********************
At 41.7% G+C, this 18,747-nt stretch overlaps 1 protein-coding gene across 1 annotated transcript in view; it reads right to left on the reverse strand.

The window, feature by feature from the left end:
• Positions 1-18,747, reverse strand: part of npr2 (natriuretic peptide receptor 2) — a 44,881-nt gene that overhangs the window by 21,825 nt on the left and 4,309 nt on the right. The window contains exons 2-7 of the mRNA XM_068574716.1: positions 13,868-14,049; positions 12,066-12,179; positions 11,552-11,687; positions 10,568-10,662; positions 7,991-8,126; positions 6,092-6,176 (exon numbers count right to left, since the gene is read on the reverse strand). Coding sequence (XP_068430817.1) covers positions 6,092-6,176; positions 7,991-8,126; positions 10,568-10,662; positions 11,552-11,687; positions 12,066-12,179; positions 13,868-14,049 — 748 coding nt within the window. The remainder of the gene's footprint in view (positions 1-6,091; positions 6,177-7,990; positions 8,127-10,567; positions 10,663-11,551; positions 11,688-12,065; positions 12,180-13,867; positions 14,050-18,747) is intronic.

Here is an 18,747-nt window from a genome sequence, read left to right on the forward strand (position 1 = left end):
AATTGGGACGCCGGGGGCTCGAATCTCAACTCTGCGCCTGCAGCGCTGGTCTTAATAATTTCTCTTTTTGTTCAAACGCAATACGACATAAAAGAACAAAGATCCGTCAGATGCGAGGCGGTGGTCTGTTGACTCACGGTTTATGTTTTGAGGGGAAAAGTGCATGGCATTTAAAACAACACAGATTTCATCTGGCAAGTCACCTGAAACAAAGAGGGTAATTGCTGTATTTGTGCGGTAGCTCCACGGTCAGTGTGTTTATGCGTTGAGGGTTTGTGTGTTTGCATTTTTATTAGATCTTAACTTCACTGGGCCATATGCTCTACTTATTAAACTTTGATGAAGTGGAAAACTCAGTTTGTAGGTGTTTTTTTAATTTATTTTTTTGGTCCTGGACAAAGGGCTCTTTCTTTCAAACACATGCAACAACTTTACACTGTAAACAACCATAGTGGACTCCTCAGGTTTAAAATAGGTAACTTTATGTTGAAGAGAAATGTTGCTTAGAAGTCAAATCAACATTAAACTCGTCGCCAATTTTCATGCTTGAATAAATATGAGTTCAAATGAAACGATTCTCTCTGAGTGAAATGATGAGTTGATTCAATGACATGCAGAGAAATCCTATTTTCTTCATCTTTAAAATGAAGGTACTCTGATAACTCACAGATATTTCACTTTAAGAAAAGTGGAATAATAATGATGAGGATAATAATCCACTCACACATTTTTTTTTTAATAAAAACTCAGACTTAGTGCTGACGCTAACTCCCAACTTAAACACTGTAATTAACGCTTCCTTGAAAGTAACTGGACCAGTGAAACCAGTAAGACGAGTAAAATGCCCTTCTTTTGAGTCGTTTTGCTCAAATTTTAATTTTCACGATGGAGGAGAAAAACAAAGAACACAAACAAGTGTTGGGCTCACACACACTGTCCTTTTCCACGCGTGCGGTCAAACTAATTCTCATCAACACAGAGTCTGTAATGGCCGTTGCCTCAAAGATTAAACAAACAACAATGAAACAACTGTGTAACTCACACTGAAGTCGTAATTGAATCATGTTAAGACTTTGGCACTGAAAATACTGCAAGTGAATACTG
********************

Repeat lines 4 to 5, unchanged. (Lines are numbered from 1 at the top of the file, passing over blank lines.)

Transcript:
Here is an 18,747-nt window from a genome sequence, read left to right on the forward strand (position 1 = left end):
AATTGGGACGCCGGGGGCTCGAATCTCAACTCTGCGCCTGCAGCGCTGGTCTTAATAATTTCTCTTTTTGTTCAAACGCAATACGACATAAAAGAACAAAGATCCGTCAGATGCGAGGCGGTGGTCTGTTGACTCACGGTTTATGTTTTGAGGGGAAAAGTGCATGGCATTTAAAACAACACAGATTTCATCTGGCAAGTCACCTGAAACAAAGAGGGTAATTGCTGTATTTGTGCGGTAGCTCCACGGTCAGTGTGTTTATGCGTTGAGGGTTTGTGTGTTTGCATTTTTATTAGATCTTAACTTCACTGGGCCATATGCTCTACTTATTAAACTTTGATGAAGTGGAAAACTCAGTTTGTAGGTGTTTTTTTAATTTATTTTTTTGGTCCTGGACAAAGGGCTCTTTCTTTCAAACACATGCAACAACTTTACACTGTAAACAACCATAGTGGACTCCTCAGGTTTAAAATAGGTAACTTTATGTTGAAGAGAAATGTTGCTTAGAAGTCAAATCAACATTAAACTCGTCGCCAATTTTCATGCTTGAATAAATATGAGTTCAAATGAAACGATTCTCTCTGAGTGAAATGATGAGTTGATTCAATGACATGCAGAGAAATCCTATTTTCTTCATCTTTAAAATGAAGGTACTCTGATAACTCACAGATATTTCACTTTAAGAAAAGTGGAATAATAATGATGAGGATAATAATCCACTCACACATTTTTTTTTTAATAAAAACTCAGACTTAGTGCTGACGCTAACTCCCAACTTAAACACTGTAATTAACGCTTCCTTGAAAGTAACTGGACCAGTGAAACCAGTAAGACGAGTAAAATGCCCTTCTTTTGAGTCGTTTTGCTCAAATTTTAATTTTCACGATGGAGGAGAAAAACAAAGAACACAAACAAGTGTTGGGCTCACACACACTGTCCTTTTCCACGCGTGCGGTCAAACTAATTCTCATCAACACAGAGTCTGTAATGGCCGTTGCCTCAAAGATTAAACAAACAACAATGAAACAACTGTGTAACTCACACTGAAGTCGTAATTGAATCATGTTAAGACTTTGGCACTGAAAATACTGCAAGTGAATACTG